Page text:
In that decision, the Competition Tribunal ruled that copyright licenses were not a “product” for purposes of the refusal to deal provisions in the Competition Act. That decision resulted from the Bureau's surprising decision take that case forward at all, and in turn to pursue the arguments that it did. Naturally, the Tribunal refused to let the case proceed - but arguably went farther than it needed to based upon unnecessary and frankly unfortunate arguments by the Bureau. Arguably, the Competition Tribunal reached the right decision but for the wrong reasons, which flowed from the then Director’s arguments. Naturally, nobody would argue that Ford should be forced to sell certain types of its car engines at its manufacturing cost to General Motors to make up for gaps in the latter’s engineering expertise or production facilities, or vice versa - assuming that these were the facts. However, that, in effect, was what the Director seemed to be arguing.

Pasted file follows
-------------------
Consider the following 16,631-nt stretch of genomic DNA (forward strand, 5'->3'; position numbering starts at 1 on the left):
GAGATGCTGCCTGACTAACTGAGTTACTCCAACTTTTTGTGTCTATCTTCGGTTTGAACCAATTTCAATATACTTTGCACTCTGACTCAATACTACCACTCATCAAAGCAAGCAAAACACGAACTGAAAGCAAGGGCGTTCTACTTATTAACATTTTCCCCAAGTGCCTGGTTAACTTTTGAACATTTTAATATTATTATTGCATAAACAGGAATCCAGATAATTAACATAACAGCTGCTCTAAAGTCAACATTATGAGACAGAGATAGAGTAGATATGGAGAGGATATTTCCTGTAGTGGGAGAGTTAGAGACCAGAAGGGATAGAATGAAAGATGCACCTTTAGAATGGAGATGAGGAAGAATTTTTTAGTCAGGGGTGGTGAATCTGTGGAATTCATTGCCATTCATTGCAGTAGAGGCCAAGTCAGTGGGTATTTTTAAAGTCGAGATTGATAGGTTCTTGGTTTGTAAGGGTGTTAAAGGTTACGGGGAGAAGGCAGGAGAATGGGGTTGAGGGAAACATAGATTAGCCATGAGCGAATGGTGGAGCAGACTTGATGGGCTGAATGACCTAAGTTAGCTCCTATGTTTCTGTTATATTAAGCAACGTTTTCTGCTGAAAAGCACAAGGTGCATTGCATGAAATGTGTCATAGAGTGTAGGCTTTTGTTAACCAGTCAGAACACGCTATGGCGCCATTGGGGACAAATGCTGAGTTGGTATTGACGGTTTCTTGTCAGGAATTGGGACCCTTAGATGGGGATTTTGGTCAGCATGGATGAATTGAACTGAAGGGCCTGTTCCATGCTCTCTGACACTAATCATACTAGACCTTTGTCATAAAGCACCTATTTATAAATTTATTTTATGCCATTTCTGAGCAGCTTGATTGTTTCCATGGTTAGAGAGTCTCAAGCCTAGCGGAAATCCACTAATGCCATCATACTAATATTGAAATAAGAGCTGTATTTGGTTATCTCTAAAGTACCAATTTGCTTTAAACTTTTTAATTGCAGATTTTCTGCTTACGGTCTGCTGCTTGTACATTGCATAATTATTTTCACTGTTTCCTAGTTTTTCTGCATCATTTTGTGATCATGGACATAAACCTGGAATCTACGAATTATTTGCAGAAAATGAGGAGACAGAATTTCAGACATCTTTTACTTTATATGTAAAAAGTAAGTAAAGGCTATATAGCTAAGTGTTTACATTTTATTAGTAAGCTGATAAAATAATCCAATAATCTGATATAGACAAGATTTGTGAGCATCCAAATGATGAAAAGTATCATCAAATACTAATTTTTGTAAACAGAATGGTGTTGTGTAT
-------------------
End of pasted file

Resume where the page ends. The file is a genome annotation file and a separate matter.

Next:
In any case, it would seem that the Warner decision is completely inapposite on the facts in this case.
AC's submission is very heavy on competition law, which is interesting because AC submits that there are no competition law issues.
S. 125 of the Competition Act gives the Commissioner the power to "make representations to and call evidence before the board, commission or other tribunal in respect of competition, whenever such representations are, or evidence is, relevant to a matter before the board". This can be at the Commissioner's own initiative or at the direction of the Minister.